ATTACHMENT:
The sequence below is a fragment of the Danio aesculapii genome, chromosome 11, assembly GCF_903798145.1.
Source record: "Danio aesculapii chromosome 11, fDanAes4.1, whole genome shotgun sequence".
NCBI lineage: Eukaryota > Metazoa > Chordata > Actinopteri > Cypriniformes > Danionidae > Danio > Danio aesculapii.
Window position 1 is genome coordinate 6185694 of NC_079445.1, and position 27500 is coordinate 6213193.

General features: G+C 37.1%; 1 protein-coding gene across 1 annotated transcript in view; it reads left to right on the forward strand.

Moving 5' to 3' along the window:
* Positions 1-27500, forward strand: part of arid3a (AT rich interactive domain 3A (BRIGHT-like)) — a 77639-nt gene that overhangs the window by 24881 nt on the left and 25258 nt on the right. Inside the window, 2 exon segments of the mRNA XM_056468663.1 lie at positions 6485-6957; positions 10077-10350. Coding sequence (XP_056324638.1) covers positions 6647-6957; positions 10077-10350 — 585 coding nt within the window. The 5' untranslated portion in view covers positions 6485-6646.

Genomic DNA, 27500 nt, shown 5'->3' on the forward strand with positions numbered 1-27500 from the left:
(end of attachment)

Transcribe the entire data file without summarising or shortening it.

The sequence below is a fragment of the Danio aesculapii genome, chromosome 11, assembly GCF_903798145.1.
Source record: "Danio aesculapii chromosome 11, fDanAes4.1, whole genome shotgun sequence".
NCBI lineage: Eukaryota > Metazoa > Chordata > Actinopteri > Cypriniformes > Danionidae > Danio > Danio aesculapii.
Window position 1 is genome coordinate 6185694 of NC_079445.1, and position 27500 is coordinate 6213193.

General features: G+C 37.1%; 1 protein-coding gene across 1 annotated transcript in view; it reads left to right on the forward strand.

Moving 5' to 3' along the window:
* Positions 1-27500, forward strand: part of arid3a (AT rich interactive domain 3A (BRIGHT-like)) — a 77639-nt gene that overhangs the window by 24881 nt on the left and 25258 nt on the right. Inside the window, 2 exon segments of the mRNA XM_056468663.1 lie at positions 6485-6957; positions 10077-10350. Coding sequence (XP_056324638.1) covers positions 6647-6957; positions 10077-10350 — 585 coding nt within the window. The 5' untranslated portion in view covers positions 6485-6646.

Genomic DNA, 27500 nt, shown 5'->3' on the forward strand with positions numbered 1-27500 from the left: